Regulators recently issued a reproposal of the Dodd-Frank-mandated risk retention rule, which requires sponsors of securitization transactions to hold risk in those transactions.
The Dodd-Frank Act considered that most mortgage securitizations would be subject to risk retention, except for those “qualified residential mortgages” underwritten to high standards.
When regulators initially attempted to define QRM, they proposed down payments of 20 percent and a debt-to-income ratio of 36 percent. Comments on the proposal, however, raised concerns that the standard, though applicable only to a limited number of mortgages, would make it too costly for consumers to obtain loans.
Regulators revised the proposal to equate a QRM with the CFPB’s “qualified mortgage,” which does not include underwriting based on loan-to-value, down payment or credit history. The CFPB rule analyzes a borrower’s ability to repay, with a maximum debt-to-income ratio of 43 percent.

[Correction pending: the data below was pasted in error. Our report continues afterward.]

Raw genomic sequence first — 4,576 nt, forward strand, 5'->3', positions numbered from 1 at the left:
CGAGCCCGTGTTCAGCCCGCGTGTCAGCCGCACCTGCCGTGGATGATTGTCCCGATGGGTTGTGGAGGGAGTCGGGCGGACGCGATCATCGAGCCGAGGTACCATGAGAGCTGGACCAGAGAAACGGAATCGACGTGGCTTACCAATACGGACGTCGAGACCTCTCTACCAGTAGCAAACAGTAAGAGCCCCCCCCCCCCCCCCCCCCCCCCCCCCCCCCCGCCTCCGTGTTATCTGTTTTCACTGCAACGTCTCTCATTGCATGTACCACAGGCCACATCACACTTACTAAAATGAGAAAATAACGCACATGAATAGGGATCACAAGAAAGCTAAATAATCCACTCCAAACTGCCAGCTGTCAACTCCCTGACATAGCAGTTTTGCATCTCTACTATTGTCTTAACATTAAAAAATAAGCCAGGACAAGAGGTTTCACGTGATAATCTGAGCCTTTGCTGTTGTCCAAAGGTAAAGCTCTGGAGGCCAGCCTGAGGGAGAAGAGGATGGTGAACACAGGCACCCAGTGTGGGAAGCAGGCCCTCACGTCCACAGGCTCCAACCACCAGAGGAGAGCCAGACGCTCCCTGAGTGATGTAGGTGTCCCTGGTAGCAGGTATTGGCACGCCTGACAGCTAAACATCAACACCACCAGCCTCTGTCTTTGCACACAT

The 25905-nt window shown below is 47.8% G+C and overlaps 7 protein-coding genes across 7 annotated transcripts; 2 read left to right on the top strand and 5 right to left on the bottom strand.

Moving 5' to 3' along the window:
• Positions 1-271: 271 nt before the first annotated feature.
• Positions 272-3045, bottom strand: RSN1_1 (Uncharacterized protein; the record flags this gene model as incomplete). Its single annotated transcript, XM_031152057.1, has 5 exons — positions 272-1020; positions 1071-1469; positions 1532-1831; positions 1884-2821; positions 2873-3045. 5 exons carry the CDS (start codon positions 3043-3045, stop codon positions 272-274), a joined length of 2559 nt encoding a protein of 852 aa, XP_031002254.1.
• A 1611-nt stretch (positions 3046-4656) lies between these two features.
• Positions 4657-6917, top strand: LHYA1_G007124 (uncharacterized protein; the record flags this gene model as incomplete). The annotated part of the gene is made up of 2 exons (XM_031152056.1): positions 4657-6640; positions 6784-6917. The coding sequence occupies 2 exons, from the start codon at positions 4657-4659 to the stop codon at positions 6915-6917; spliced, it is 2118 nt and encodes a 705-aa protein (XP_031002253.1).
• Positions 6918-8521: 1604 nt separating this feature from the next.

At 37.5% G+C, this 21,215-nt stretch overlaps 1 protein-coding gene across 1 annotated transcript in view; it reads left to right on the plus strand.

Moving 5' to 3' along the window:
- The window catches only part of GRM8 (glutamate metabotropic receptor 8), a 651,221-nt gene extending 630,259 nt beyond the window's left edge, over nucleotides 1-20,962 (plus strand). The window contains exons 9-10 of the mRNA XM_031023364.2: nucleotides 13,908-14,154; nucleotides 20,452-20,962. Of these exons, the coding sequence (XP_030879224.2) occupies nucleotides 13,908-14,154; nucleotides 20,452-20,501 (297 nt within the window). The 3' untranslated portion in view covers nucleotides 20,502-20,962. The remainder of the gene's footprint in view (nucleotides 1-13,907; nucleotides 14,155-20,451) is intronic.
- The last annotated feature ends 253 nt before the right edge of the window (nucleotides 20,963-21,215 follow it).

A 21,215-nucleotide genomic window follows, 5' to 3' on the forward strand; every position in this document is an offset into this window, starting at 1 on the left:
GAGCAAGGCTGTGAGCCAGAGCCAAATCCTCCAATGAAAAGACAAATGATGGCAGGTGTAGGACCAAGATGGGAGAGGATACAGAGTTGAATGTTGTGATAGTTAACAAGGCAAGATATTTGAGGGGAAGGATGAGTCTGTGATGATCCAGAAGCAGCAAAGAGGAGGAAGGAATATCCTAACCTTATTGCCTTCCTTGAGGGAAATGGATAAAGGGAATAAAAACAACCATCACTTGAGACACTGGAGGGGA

The new proposal also allows for an alternate definition of QRM that includes criteria not present in the CFPB’s QM rule, such as availability only if the LTV at closing did not exceed 70 percent, the borrower’s credit history must show ability to manage debt and QRM status would only be granted for first-lien loans secured by one-to-four family properties that are designated as the principal dwelling of the borrower.